SHOW AND TELL
Bring picture of a North American landmark. (Think Devil’sTower, the Lincoln Memorial, etc.)
Topic: North America
Learn what makes us – us
The value is frugality, which means to be careful with everything we have.
For cooking we’ll make cottage cheese.
Outside we’ll twirl, and hopscotch, and be jumping jacks.
The songs we’ll be singing are America the Beautiful, America, God Bless America, This Land is My Land, and She’ll Be Comin’ Round the Mountain.
For creative dramatics we’ll learn some of the stories in our folklore.
Our art activities are porcupine, sweet-gum spider, thumbprint spiders, scary tree, torn paper ghosts, and scary scarecrows.
For motor development, we’ll work on strength with sit-ups, push ups, wheelbarrows, and chin ups. For bilaterality we’ll do food chains, play golf, sack races, and make a wishing well.
As a part of our enrichment curriculum, the children learn about their senses, but there is another sense that is really important to how we maneuver in our world. It’s the sense of where our body is in space, and it’s called proprioception. Just as our eyes and ears send information about what we see and hear, our muscles and joints sense the position of our body and send these messages to the brain as well. We depend on this information to know where our body parts are and to plan our movements. When our proprioceptive sense works well, we make continual, automatic adjustments on our position. This helps us to stay in an optimal position in a chair, to judge how to maneuver through space so that we don’t run into things, and to plan how much pressure to exert so we don’t break a pencil lead or a toy.
Since proprioception helps us with such basic functions, a problem in this system can cause a great deal of trouble. What often happens is the child has to pay attention to things that should happen automatically. He may have to use vision to compensate and “figure out” how to make adjustments. This can take a lot of energy. The child may feel clumsy, frustrated, and even fearful in some situations. For example, it may be very scary to walk down stairs if you’re not sure where your feet are. In fact, this is a natural function and one that fun activities can improve. Some things you can do are:
- Have your child help with “heavy” work, like bringing in groceries, carrying the laundry basket, and pulling weeds.
- Play “backpacking” and place bags of beans or rice in a child-sized backpack. Pretend to be climbing mountains and jumping off rocks at the park or in the backyard. Or really go backpacking.
- Make “sandwiches” with your child between cushions or between two people. Add gentle pressure as you add ingredients. A “hug” sandwich is fun.
- Play games with your eyes shut. Can your child touch her nose or make a big X with her eyes shut?
- Give extra proprioceptive input when your child is learning a new skill. For example, make shapes in sand or playdough, place your hands on your child’s shoulders as he skates or goes up or down stairs.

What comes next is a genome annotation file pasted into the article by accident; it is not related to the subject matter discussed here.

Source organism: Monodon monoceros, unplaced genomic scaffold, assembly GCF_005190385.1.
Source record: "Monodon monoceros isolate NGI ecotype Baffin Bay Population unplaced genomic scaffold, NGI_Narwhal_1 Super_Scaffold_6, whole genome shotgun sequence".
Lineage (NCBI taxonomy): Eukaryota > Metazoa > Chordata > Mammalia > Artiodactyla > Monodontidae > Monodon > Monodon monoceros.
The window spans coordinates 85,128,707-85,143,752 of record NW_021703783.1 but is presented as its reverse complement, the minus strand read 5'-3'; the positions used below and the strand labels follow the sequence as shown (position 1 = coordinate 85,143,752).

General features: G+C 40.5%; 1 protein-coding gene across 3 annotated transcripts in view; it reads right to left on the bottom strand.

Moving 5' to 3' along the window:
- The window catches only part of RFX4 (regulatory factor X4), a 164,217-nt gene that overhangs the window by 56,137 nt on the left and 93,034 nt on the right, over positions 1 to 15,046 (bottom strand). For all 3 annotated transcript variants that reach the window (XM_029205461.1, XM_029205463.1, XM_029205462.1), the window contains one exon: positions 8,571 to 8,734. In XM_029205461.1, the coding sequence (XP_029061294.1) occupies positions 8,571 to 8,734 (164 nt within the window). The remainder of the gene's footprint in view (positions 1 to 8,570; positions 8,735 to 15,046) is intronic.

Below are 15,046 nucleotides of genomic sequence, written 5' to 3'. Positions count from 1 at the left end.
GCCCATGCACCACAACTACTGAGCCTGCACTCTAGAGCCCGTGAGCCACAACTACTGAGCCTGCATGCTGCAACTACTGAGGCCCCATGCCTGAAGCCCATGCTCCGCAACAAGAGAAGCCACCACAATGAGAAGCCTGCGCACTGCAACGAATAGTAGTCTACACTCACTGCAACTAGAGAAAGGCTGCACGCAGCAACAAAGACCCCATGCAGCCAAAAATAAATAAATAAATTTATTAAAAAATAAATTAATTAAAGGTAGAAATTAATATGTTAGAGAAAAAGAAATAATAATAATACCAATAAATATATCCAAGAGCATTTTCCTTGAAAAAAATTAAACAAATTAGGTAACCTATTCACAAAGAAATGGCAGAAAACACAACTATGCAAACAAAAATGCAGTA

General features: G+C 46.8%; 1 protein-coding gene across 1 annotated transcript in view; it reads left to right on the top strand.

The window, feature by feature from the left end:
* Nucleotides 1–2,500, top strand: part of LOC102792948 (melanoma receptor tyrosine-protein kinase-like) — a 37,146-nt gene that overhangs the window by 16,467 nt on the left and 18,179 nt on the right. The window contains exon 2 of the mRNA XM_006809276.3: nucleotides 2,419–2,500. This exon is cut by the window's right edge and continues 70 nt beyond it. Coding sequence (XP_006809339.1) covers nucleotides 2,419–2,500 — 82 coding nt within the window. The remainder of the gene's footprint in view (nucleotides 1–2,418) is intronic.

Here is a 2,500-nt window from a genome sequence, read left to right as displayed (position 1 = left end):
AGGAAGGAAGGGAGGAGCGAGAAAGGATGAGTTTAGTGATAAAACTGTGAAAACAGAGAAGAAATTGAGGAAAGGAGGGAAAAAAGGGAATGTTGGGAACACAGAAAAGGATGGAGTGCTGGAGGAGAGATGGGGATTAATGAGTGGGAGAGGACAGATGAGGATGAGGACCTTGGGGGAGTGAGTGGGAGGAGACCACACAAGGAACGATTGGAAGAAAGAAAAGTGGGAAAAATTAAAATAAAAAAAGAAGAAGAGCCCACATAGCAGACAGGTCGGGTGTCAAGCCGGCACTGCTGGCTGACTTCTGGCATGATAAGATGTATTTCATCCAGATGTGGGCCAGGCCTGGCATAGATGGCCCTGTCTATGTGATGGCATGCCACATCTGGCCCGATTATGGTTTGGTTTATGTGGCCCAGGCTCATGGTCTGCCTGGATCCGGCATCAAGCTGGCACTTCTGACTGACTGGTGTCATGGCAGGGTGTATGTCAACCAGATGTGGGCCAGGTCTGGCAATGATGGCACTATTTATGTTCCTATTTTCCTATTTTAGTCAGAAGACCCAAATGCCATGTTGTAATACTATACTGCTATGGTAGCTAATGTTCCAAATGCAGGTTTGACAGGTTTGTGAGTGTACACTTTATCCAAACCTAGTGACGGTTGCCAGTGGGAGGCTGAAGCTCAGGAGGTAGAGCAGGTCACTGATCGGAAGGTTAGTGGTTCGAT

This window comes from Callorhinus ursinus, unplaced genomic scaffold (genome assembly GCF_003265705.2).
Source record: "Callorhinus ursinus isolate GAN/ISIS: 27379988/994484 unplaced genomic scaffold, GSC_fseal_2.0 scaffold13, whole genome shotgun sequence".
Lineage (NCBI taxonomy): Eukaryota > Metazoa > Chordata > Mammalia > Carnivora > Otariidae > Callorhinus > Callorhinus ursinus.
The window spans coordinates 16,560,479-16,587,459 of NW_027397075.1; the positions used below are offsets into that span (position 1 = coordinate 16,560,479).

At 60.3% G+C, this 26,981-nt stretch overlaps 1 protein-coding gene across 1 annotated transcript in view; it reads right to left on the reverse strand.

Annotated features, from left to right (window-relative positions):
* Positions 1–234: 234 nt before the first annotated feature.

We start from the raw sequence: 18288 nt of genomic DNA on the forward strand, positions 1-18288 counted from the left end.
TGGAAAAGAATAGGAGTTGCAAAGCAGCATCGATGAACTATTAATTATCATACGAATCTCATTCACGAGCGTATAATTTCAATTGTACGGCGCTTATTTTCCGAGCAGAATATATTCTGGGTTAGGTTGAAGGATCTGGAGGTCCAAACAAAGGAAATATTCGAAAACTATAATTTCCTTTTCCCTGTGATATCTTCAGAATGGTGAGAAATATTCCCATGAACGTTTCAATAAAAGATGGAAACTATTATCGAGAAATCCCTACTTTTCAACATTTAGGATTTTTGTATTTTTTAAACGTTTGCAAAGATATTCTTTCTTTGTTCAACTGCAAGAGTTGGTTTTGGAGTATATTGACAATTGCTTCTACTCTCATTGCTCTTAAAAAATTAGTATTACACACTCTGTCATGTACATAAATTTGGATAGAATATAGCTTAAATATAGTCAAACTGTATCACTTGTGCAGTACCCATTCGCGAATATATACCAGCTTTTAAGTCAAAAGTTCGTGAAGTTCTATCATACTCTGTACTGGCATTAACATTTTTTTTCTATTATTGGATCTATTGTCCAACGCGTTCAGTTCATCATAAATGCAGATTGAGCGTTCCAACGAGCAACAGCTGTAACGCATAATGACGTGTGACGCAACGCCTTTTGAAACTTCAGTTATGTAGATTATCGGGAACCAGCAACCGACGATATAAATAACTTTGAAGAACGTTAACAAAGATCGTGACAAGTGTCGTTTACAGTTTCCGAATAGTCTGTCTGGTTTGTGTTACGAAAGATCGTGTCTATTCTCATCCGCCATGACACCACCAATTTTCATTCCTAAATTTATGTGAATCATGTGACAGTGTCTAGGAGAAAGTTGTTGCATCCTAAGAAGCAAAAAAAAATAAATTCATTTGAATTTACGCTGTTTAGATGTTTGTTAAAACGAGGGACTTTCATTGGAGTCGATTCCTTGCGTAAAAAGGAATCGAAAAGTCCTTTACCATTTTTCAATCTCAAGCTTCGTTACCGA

- Massage not only gives good proprioceptive input, but it is also a wonderfully calming activity for both parties. Make this natural thing an enjoyable thing, too.
Halloween Carnival – We’ll need about 8 parents to volunteer look for the sing up from in the foyer. Please have all trinkets in by Monday Oct. 30. Children should come to school dressed in their costume and bring a change of clothes please note no candy, painted faces or mask.
Conferences – We’ll have our parent/teacher conferences November 28 – December 1. This is a time when parents and teacher discuss the progress of their young student. We will begin on Tuesday the 28, with the infant class, the 29; will be for the toddler class and the primary class will have their conferences on November 30, and December 1. Look for the sign up form in the foyer by November 1, to list the time you would like to meet with your child’s teacher.
Homework – “They are only in pre-school why should they have homework?” When homework comes home its purpose is for your child to practice a skill that the teacher fells is necessary. Homework also helps to bridge a gap from home to school and shows the student that you are aware of what he’s doing while at school and you show interest. When homework comes home make it important and make a point to see it gets competed. Approach homework with joy and make it fun, that way you are not forcing the child to do it they want to do it.
Class Time – As a reminder class time begins at 9 A.M. You are encouraged to drop off your child by 8:45 and earlier if your child could use some playtime before class starts. When you arrive after 9 A.M it can be disruptive to the class, please be aware.
Party Manners – As a part of our preparation for the upcoming holiday, we will begin working with our students on manners for being with people they may not know. During snack times we’ll learn to say “No, thank you” if we really don’t like something. You might want to begin thinking of the expectations of your children in the upcoming holiday and begin preparing them for how to handle those social situations.
Thanksgiving Holiday – The school will be closed Wednesday, Nov. 23, as well as Thursday and Friday, Nov. 24 and 25, in recognition of all those things for which we need to acknowledge gratitude.
Oak Asp – One of our teachers found an Asp on her car which caused us to take action. While on the playground the students in the primary class gathered around as the teacher showed them the captured Asp and told them is was dangerous and to never touch it and inform a teacher if they see it. Just a slight touch of furry gray colored venomous caterpillar will cause severe pain, be on the lookout in your neighborhood.